Gallery: How To Fit a Late-Model Transmission In A Vintage Muscle Car

Integrating modern drivetrains into vintage Detroit iron often poses a challenge. An example would be accommodating a late-model 8hp70-8 8-speed automatic transmission in our 1970 Dodge Super Bee. Despite efforts to modify the transmission and the transmission tunnel, we still encountered occasional floor contact under specific driving scenarios.

Above: Our 1970 Super Bee has benefitted from a late-model Hemi and an 8hp70-8 automatic transmission. The driveshaft tunnel in the vintage Mopars can be too shallow and narrow whenever attempting to fit new technology transmissions. Luckily, Speedtech Performance has developed the three-piece ExtReme Tunnel Cover Kit. 

While scouring the Speedtech Performance website, the ExtReme Tunnel Cover Kit (SKU: 191510) caught our attention. The kit offered a cost-effective solution to our persistent problem. Speedtech Performance is known for crafting top-tier suspension systems. The unanimous proof can be found by looking at all the top cars using Speedtech Performance chassis components in the Optima Search for the Ultimate Street Car series.

Understanding the difficulties of adapting older vehicle technology to newer components, Speedtech Performance unveiled a transmission tunnel specifically for its ExtReme chassis, which increases space for modern transmissions and drivelines.

Above: The 8hp70-8 automatic had several non-essential components removed from the exterior, and the driveshaft tunnel has been massaged to fit the transmission. However, even with all the clearance work, we still had occasions when the transmission and floor contacted each other. 

Traditionally, altering the transmission tunnel involved starting from nothing—a costly and time-consuming endeavor. However, Speedtech’s exclusive prefabricated tunnel cover simplifies the task, making the update something enthusiasts can perform in the garage.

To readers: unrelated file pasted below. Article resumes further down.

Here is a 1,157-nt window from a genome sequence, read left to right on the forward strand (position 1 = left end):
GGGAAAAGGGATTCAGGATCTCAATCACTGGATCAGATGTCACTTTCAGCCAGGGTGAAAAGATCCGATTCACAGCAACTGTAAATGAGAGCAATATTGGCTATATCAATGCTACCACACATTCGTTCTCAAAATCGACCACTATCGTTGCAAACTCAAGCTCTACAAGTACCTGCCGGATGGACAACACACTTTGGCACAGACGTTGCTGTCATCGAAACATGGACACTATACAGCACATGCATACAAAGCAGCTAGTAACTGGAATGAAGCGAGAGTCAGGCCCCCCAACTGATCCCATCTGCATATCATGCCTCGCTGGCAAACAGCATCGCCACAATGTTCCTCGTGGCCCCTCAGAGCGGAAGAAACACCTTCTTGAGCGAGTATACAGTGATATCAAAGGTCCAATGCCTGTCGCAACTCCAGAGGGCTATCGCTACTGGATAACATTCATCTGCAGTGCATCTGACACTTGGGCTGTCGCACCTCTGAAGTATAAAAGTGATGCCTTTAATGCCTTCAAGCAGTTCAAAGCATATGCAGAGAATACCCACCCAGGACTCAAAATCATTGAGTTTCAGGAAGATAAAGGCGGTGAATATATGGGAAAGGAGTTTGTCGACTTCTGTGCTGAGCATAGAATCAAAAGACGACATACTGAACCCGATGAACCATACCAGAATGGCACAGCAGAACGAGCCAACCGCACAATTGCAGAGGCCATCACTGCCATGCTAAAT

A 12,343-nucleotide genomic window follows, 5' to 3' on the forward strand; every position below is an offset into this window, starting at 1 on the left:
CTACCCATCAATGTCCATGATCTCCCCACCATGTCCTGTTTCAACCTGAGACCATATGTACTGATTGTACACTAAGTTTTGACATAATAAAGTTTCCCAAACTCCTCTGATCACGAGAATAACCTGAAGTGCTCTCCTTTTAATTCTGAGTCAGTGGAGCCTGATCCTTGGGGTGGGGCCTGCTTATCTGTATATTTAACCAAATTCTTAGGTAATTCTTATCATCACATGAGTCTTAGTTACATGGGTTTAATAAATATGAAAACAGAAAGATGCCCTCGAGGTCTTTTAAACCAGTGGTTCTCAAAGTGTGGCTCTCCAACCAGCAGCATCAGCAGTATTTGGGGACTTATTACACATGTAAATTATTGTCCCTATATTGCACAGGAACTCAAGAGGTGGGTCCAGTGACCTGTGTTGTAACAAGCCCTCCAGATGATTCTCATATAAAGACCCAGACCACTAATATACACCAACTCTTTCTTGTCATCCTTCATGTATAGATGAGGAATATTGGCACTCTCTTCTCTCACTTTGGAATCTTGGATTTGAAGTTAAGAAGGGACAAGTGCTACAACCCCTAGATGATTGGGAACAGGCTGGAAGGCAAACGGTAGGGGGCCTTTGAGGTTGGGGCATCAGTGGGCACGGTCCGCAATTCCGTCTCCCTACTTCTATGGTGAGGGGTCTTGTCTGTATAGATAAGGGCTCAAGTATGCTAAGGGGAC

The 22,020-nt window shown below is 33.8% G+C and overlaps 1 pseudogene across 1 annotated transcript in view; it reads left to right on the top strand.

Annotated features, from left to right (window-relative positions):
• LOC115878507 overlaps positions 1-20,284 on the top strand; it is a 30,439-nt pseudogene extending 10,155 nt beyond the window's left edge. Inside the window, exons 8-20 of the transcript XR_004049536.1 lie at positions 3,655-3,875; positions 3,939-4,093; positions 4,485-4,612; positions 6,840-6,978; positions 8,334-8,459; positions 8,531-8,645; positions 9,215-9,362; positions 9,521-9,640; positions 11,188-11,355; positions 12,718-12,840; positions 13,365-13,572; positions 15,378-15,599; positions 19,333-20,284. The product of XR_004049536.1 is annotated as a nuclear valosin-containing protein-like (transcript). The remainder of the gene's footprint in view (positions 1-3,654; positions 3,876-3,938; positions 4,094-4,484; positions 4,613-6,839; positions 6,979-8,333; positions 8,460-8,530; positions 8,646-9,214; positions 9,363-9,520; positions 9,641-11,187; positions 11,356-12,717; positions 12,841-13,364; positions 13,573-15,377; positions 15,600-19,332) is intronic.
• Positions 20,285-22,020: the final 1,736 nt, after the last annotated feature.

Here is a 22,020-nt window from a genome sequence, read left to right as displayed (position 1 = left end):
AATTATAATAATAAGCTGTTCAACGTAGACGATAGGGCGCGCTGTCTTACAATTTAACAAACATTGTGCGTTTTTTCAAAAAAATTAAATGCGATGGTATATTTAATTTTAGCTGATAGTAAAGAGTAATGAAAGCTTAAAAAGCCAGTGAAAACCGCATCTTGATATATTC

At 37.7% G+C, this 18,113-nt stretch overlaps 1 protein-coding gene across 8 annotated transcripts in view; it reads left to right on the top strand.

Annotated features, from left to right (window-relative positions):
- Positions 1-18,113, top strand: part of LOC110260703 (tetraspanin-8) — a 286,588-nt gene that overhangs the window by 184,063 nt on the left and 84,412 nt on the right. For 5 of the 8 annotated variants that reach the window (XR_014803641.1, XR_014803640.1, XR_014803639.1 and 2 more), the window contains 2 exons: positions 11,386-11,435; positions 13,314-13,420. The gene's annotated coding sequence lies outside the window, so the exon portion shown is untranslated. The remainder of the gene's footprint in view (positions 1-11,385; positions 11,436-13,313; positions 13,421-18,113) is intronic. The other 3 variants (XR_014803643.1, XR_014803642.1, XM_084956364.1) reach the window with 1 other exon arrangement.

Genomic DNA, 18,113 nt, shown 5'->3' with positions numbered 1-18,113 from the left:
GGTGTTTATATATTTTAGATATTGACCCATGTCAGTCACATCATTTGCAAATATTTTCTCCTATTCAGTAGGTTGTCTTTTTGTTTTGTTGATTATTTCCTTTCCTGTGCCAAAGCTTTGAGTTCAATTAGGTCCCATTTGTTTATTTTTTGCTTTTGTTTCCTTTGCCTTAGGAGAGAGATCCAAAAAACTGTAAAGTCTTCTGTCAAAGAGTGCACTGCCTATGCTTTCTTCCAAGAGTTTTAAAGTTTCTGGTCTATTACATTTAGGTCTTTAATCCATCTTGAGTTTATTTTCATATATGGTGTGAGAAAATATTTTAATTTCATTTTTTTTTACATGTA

The ExtReme Tunnel Cover Kit, designed for Mopars, comprises three parts that seamlessly fit from the firewall to the rear seat. All three pieces are pre-bent to accommodate the vehicle’s floor pan. The installation involves cutting, welding, and some light fabrication work.

Above Left: The factory console rested on the slightly widened driveshaft tunnel. Overall, it looked decent. Above Center: To start the Speedtech Performance tunnel installation, we removed the seats, shifter, and console. We discarded the dirty carpet. Above Right: Some hammer work can be seen at the shifter rod access hole. 

The kit’s installation will require safety provisions, such as removing flammable materials like seats, carpeting, and insulation padding before welding. Protective gear should be worn when handling grinding tools, and precautions should be taken to prevent welding sparks from contacting the Super Bee’s window glass or other interior components.

Above Left: The Speedtech Performance tunnel kit was laid over the original driveshaft tunnel to check the fit. We made measurements and scribed marks on the factory floor pan in preparation for cutting the floor. Above Right: The cutting began with slices on the tunnel in longitudinal and transverse directions.  

The installation required basic hand and power tools, welding equipment, a drill and bit to make an access hole in the tunnel cover for the wiring harnesses, and a seam sealer. The cover is designed for extreme chassis Mopar setups, guaranteeing a tailored fit.

Above Left: We cut the tunnel to our reference lines. We needed a hammer and dolly to move the metal where we needed it to line up with the Speedtech Performance tunnel kit. Above Right: The sections of the tunnel kit were placed onto the floor of the Super Bee. With minimal metalwork, we had the new tunnel ready to be welded to the floor. 

The three pieces were laid over the factory tunnel to find the proper position of the transmission tunnel kit. We marked an outline around the panels onto the factory driveshaft hump. Then, we cut out the factory transmission tunnel with the lines marked, leaving enough overlap for welding and minor trimming if needed.

With the Speedtech Performance tunnel cover mocked in place, we performed minor metal reshaping of the cover with a hammer and dolly to match the contour of the floor. Once satisfied with the fit, we had the options of welding, riveting, or using sheet metal screws to secure the kit’s cover pieces to the Super Bee’s chassis.